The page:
While Scotch Whisky and Irish Whiskey are very close cousins, the thing that really separates them is how much liberty master distillers can take in the production of each. There is also the fact that Scotch spells whisky without an ‘e’.
We are huge fans of scotch and appreciate the fact that there are so many rules on how you can make Scotch, but it does make Irish Whiskey a fun alternative because of the variety that exists.
For starters, here are the requirements for making a Scotch Whisky compared to making an Irish Whiskey.
Scotch (According to the Scotch Whisky Regulations 2009)
- Produced at a distillery in Scotland from water and malted barley (to which only whole grains of other cereals may be added) all of which have been:
- Processed at that distillery into a mash
- Converted at that distillery to a fermentable substrate only by endogenous enzyme systems
- Fermented at that distillery only by adding yeast
- Distilled at an alcoholic strength by volume of less than 94.8% (190 US proof)
- Wholly matured in an excise warehouse in Scotland in oak casks of a capacity not exceeding 700 liters (185 US gal; 154 imp gal) for at least three years
- Retaining the color, aroma, and taste of the raw materials used in, and the method of, its production and maturation
- Containing no added substances, other than water and plain (E150A) caramel coloring
- Comprising a minimum alcoholic strength by volume of 40% (80 US proof)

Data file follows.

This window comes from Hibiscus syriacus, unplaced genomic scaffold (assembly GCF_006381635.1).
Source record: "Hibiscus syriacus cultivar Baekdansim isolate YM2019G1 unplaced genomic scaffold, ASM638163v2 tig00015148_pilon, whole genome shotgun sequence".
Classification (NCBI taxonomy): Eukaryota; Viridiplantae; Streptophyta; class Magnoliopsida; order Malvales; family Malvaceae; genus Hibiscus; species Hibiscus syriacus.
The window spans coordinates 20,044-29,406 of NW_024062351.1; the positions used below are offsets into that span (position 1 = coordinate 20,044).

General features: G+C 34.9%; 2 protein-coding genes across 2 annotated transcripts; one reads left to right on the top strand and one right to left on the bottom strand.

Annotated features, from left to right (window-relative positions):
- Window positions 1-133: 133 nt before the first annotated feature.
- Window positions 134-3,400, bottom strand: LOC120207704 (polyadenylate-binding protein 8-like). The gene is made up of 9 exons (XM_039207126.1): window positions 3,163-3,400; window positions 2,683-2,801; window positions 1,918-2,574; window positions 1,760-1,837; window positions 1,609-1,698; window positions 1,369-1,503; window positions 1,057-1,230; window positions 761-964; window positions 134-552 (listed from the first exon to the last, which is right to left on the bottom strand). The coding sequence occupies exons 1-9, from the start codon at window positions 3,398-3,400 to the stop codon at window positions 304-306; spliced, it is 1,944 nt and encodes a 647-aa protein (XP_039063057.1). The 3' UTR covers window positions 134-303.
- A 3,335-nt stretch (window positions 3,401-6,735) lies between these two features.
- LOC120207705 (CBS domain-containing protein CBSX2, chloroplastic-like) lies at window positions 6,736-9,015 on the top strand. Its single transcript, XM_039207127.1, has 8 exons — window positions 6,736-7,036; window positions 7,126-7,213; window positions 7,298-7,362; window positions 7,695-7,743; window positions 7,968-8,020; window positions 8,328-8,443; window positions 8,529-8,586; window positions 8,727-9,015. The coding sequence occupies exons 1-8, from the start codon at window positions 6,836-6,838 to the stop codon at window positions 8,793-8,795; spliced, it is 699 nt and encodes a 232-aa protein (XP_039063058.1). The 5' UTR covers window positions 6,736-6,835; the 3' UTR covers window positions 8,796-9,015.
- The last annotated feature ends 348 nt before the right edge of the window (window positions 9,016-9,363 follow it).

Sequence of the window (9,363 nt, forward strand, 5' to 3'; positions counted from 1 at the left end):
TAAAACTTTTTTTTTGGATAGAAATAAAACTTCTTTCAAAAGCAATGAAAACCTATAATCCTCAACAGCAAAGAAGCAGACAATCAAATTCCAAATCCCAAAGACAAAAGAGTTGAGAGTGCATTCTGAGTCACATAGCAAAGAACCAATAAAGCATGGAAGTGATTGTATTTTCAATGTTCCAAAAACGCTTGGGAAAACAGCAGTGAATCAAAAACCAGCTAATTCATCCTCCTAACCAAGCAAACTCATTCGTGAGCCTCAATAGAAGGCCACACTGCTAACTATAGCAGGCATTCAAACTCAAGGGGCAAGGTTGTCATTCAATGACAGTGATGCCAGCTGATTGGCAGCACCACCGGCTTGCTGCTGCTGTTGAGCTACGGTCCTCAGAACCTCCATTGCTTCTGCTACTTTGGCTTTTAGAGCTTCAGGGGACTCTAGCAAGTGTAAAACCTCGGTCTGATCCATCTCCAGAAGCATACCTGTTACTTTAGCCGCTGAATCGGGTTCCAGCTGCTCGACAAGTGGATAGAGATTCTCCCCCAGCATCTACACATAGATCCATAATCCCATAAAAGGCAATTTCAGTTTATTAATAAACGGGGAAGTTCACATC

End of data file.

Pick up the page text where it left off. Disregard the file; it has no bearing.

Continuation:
Irish Whiskey (According to the Irish Whiskey Act of 1980)
- Be made from a mash of malted barley, plus other cereal grains (optional);
- Be mashed, fermented, distilled to no more than 94.8% ABV, and matured in wooden casks, such as oak, not exceeding 700 liters for a minimum of three years in the Republic of Ireland and/or Northern Ireland;
- Not contain additives other than water and caramel coloring (e150a);
- Retain the characteristics of its raw materials (in other words, smell and taste like whiskey);
- Be bottled at no less than 40% ABV.
Takeaway: Irish whiskey can use enzymes in the fermentation process other than yeast as well as use different types of new and/or used barrels for aging while Scotch can only use yeast and can only age in Oak casks.
So, if you love scotch and normally don’t venture into Irish Whiskey, we encourage you to give it a shot. There are even some Peated Irish Whiskey’s (Connemara) for those of you that are extremely adventurous.